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Escape Hatches at Work


Robby

If you’ve ever watched a sci-fi movie or a thriller that takes place at sea, you know about an essential plot device called “the escape hatch.”  It’s what the hero uses to get out of the burning wreck in the nick of time. Wouldn’t it be great to have an escape hatch at work?

It turns out that you can find a way to sneak out of sticky situations at the office, but only if you’re prepared to do so and have thought through the consequences. For example, consider the following situation:

You’re stuck in a conversation with a coworker that you really don’t want to have about a non-work topic.

The Usual Route: You bear it out until they run out of team.

An Escape hatch: “I can tell this is important to you. Can we schedule a time to talk about it tomorrow? I unfortunately have a deadline.”

This way, you can get back to work without offending the other person. After all, work (usually) takes precedence.

What about an even tougher problem?

You are in a meeting with several people, and the presenter is reading a document out loud word-for-word.

The Usual Route: You zone out and silently grimace, since you too know how to read and can probably do so faster.

An Escape hatch: “What you’re reviewing is complex and I have to admit I’m having trouble keeping up. Would it be possible for us to get a printed copy so we can review it and then circle back for another meeting to ask questions?”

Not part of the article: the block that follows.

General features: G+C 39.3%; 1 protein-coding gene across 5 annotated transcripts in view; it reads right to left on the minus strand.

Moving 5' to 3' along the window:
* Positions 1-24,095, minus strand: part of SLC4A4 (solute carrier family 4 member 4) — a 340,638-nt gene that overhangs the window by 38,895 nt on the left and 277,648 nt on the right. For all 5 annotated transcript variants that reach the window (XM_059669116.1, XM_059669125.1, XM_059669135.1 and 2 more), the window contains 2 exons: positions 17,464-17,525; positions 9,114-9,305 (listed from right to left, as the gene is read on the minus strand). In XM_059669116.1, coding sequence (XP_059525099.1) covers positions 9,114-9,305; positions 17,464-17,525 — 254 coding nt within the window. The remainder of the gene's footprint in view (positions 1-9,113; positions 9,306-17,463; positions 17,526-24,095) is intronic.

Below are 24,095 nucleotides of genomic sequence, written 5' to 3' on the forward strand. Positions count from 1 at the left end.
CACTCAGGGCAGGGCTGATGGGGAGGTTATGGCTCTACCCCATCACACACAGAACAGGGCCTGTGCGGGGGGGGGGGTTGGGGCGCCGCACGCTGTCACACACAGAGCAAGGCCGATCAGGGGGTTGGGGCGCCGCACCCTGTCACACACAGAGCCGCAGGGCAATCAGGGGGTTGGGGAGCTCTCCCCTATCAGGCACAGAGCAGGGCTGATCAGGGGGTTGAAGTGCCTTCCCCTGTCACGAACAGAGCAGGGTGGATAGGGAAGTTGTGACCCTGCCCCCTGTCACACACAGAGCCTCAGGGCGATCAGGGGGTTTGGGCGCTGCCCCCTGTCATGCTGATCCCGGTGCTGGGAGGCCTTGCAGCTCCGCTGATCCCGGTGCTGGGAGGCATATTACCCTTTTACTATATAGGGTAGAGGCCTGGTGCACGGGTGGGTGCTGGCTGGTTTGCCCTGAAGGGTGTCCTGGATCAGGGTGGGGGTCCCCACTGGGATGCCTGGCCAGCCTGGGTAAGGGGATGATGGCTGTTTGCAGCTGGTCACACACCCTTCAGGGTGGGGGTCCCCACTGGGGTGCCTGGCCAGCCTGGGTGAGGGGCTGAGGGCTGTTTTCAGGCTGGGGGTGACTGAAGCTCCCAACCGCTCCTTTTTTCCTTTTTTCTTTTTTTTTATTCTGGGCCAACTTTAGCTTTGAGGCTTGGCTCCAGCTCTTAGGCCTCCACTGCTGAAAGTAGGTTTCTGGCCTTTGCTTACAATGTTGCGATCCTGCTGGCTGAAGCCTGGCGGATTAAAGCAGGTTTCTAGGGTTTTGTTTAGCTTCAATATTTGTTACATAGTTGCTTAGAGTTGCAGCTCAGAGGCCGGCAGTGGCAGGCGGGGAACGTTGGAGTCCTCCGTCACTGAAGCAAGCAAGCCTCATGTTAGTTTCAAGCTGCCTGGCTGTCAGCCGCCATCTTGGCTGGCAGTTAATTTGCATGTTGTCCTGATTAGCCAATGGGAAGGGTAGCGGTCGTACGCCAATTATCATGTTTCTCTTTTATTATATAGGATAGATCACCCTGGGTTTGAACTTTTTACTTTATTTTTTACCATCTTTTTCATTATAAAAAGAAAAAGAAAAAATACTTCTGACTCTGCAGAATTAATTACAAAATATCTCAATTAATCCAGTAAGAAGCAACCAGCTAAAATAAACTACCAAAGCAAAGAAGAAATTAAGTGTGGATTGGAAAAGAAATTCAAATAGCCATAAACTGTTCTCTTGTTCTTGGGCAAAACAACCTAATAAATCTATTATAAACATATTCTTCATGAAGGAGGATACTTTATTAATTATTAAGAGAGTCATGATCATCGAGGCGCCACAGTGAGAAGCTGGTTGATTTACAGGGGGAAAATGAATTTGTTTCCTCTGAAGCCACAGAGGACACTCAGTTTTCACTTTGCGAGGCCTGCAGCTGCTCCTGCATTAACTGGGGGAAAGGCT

This escape hatch demonstrates that you want to get the information, but lets you do so in a more efficient way. It also praises the reader for sharing something which is “complicated.”

Another work problem that we’ve all seen can also benefit from an escape hatch:

Your boss comes by and asks you if you can work late.

The Usual Route: Fearful of losing your job, you say yes and grumble.

An Escape Hatch: “I understand. Unfortunately, I have a personal commitment I’ve already made for today that I cannot cancel. Is it possible for me to work late a different day or come in early?”

Your “personal commitment” might be just the chance to watch your favorite TV show, but the point is that you’re drawing a boundary while still embracing the suggestion of working late. Escape hatch!

What do you think of these ideas?

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About the Blogger: Robby Slaughter is a productivity speaker and expert. He is a principal with a AccelaWork, an Indianapolis consulting firm.

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Wed, August 3 2011 » Corporate Culture, Stress and Mindfullness

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